I recently rewatched Midsommar, and damn if it isn’t the movie for the moment. Beyond the obvious seasonal associations, I found myself thinking about the nature of trauma and the catharsis to be found in sharing our grief. From it’s opening sequence, director Ari Aster’s folk-horror classic unfurls with a steady, measured pace. With stunning folk art depictions of the horrors to come, viewers are in the unique position of seeing the situation unfold with a clarity not afforded to the characters— rather like the experience of trauma. The pièce de résistance occurred for me, though, not in a moment of shock or horror, but in the now-iconic crying scene. For those who have yet to see the movie (what are you waiting for?), actor Florence Pugh’s sobbing is mirrored by the women around her in a moment of collective grief. Watching it, I was struck by the incredible catharsis of sharing one’s feelings and having our experienced mirrored by another. And really, who doesn’t feel like wailing at the tops of our lungs these days?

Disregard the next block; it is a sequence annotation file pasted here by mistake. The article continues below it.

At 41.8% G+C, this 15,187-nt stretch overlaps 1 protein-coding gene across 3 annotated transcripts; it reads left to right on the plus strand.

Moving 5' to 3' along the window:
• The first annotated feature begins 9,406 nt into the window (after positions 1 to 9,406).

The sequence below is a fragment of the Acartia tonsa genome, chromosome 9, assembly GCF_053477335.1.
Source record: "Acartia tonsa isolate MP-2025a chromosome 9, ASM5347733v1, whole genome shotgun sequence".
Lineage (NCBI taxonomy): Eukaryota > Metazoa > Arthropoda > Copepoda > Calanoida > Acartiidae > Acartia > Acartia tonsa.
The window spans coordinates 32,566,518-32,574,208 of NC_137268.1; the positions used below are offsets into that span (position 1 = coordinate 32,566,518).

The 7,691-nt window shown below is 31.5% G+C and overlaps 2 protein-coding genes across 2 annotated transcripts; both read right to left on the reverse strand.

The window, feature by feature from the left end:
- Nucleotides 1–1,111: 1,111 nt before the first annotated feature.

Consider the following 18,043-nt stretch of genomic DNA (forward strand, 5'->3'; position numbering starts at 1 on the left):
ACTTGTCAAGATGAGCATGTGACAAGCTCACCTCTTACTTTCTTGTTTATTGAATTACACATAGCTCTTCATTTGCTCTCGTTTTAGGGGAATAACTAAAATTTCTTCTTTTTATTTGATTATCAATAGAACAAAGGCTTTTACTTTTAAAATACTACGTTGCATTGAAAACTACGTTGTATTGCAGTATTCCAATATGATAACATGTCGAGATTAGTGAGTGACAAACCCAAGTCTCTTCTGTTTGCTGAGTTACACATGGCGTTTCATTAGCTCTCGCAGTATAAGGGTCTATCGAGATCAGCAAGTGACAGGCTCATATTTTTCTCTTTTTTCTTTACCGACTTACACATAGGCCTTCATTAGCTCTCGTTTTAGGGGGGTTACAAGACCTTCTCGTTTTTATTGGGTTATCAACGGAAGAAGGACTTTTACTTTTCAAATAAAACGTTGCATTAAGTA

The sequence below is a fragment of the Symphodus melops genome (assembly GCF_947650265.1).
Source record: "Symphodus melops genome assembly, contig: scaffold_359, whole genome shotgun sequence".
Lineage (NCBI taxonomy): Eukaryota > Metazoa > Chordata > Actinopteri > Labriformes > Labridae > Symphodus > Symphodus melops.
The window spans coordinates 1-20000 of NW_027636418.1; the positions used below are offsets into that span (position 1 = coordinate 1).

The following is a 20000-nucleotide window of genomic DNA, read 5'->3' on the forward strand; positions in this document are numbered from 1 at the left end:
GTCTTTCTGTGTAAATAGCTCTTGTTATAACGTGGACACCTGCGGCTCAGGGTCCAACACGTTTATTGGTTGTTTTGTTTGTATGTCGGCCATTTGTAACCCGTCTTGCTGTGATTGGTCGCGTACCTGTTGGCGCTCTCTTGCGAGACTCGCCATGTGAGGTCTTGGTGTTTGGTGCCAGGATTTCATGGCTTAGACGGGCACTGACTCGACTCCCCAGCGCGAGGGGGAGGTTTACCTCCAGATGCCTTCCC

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All “Midsommar” images property of A24.